Fault zones in porous sandstones are commonly divided into two parts: a fault core and a damage zone. Both fault-zone elements could influence subsurface fluid flow and should be incorporated in a geologically realistic model. The fault core can be implemented in the model as a transmissibility multiplier (TM), while the damage zone can be implemented by modifying the grid permeability in the cells adjacent to the model faults. Each of the input parameters used in calculating the TM and damage-zone permeability modification is subject to geological uncertainty. Here an iterative workflow is employed to define probability distribution functions for each of the input parameters, with the result being many fault-model realizations. Here two methods are examined for ranking and selecting the fault-model realizations for further analysis: (i) calculating the flow-indicator fault properties (effective cross-fault transmissibility and effective cross-fault permeability) from the static model; and (ii) employing a simplified flow-based connectivity calculation, returning dynamic measures of model connectivity. The aims are to outline the methodology and workflow used, evaluate the impact of the different input parameters on the results, and examine the results of the static and dynamic approaches to understand how the ranking and selection of models compares between the two.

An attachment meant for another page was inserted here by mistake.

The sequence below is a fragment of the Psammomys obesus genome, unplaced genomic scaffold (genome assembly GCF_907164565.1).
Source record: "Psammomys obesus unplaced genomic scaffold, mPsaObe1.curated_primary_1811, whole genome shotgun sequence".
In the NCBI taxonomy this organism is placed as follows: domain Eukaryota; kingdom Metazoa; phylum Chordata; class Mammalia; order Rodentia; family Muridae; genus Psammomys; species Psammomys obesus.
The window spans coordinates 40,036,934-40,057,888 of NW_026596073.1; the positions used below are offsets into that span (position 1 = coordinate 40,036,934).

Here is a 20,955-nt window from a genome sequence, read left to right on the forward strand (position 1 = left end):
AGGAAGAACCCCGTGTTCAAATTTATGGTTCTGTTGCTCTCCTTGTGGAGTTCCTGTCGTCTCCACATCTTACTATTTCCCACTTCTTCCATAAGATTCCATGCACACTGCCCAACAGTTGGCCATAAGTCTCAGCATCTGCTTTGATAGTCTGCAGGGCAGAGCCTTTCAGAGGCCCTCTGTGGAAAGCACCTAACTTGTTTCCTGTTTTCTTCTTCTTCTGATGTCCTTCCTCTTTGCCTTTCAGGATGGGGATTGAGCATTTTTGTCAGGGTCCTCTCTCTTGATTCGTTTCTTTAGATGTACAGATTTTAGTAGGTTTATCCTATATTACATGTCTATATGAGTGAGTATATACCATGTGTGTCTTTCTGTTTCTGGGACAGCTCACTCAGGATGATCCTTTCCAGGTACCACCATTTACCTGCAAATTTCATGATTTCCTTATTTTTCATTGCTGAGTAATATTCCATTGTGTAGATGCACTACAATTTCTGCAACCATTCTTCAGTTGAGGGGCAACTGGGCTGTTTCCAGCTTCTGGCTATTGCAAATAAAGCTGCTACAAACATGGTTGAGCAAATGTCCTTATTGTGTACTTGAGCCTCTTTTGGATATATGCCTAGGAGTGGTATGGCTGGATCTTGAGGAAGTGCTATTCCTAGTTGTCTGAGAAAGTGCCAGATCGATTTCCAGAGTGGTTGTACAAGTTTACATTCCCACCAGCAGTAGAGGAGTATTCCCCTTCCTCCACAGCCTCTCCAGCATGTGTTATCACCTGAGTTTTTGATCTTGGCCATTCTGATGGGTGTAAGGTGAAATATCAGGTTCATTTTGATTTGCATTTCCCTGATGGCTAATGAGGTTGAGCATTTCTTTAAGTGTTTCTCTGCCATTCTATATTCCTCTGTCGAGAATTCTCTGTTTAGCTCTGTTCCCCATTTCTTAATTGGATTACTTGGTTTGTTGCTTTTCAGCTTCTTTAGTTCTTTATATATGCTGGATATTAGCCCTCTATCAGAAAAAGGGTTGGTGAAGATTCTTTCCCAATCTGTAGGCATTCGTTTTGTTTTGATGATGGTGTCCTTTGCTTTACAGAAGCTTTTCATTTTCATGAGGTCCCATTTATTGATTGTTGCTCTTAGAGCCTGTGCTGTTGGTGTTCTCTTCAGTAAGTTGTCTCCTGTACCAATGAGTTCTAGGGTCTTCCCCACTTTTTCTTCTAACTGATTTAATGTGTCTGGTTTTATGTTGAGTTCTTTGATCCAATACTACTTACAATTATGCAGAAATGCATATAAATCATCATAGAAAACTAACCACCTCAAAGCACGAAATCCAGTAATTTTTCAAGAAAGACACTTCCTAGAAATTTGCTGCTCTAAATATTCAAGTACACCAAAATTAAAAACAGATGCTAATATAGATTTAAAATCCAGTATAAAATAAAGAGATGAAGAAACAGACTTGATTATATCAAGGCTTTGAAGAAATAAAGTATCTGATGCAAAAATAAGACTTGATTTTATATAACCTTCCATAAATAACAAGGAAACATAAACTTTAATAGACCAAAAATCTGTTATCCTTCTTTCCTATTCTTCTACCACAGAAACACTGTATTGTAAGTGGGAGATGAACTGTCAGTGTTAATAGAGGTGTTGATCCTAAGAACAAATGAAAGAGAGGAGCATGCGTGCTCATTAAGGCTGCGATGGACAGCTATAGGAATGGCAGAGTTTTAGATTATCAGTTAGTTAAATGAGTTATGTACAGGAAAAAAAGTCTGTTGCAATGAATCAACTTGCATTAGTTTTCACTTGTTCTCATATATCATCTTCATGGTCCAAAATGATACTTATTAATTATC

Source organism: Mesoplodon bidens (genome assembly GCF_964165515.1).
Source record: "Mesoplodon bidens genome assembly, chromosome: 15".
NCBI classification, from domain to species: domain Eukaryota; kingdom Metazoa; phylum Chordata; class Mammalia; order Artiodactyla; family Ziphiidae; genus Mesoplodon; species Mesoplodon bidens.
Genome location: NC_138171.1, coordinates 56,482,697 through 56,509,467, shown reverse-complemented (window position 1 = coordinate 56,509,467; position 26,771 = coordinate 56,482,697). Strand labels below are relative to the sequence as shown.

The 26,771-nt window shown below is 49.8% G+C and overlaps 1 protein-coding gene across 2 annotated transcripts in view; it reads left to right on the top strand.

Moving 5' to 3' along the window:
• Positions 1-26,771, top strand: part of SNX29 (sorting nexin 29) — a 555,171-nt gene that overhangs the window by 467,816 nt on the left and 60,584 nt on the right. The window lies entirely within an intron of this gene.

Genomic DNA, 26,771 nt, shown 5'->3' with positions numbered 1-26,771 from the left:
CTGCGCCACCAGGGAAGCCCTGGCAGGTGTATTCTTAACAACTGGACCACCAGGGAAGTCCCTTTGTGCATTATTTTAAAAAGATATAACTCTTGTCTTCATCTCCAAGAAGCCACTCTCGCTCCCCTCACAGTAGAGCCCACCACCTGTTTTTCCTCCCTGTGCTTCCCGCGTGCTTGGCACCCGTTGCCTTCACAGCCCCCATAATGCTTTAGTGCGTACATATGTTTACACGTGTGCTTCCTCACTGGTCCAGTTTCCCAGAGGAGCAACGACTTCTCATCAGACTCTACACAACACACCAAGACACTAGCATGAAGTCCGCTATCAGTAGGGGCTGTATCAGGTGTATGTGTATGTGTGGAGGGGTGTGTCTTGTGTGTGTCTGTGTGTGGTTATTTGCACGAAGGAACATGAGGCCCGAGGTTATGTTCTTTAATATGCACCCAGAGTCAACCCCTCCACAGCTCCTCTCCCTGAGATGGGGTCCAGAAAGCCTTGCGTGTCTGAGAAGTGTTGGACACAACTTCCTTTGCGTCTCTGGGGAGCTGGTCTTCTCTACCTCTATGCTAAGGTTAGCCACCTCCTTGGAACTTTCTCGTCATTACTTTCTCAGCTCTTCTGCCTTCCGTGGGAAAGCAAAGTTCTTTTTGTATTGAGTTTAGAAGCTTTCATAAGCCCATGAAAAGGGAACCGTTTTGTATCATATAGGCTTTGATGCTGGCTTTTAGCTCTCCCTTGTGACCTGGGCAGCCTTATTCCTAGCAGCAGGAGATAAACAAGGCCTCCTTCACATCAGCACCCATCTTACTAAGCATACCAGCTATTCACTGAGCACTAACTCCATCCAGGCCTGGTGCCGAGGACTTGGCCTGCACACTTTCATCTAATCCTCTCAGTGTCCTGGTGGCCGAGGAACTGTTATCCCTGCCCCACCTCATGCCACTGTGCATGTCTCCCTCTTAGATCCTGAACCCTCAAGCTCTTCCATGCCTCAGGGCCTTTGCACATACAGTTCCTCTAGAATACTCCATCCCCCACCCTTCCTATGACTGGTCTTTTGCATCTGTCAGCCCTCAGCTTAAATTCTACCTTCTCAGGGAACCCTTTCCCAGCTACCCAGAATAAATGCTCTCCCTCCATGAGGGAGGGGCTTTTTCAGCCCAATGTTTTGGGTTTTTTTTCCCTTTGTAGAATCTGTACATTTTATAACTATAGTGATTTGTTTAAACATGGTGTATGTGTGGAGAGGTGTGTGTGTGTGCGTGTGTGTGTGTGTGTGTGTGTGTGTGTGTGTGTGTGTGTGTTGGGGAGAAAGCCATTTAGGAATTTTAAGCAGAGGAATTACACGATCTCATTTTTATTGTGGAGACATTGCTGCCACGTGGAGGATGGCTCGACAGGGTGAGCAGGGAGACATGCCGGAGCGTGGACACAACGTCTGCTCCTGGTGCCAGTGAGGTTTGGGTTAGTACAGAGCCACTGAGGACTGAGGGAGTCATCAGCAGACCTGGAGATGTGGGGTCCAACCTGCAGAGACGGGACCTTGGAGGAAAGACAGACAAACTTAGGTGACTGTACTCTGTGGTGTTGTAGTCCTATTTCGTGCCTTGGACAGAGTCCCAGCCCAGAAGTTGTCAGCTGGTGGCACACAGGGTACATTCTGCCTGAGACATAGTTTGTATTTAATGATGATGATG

Our results are dependent on the structural model. In a strongly compartmentalized model based on the Gullfaks Field, North Sea, fluid-flow-indicator fault properties are weakly correlated with measures of dynamic behaviour. In particular, models with low fault transmissibility show a much greater range of dynamic behaviour, and are less predictable, than models with high fault transmissibility. In a weakly compartmentalized model with strongly channelized fluvial facies based on the Whitley Bay area in NE England, there was a strong correlation between flow-indicator fault properties and measures of dynamic behaviour. We ascribe these results to the greater complexity of flow paths expected when a highly compartmentalized model contains faults that are likely to be baffles to cross-fault flow.

Thematic collection: This article is part of the Fault and top seals collection available at: https://www.lyellcollection.org/cc/fault-and-top-seals-2019

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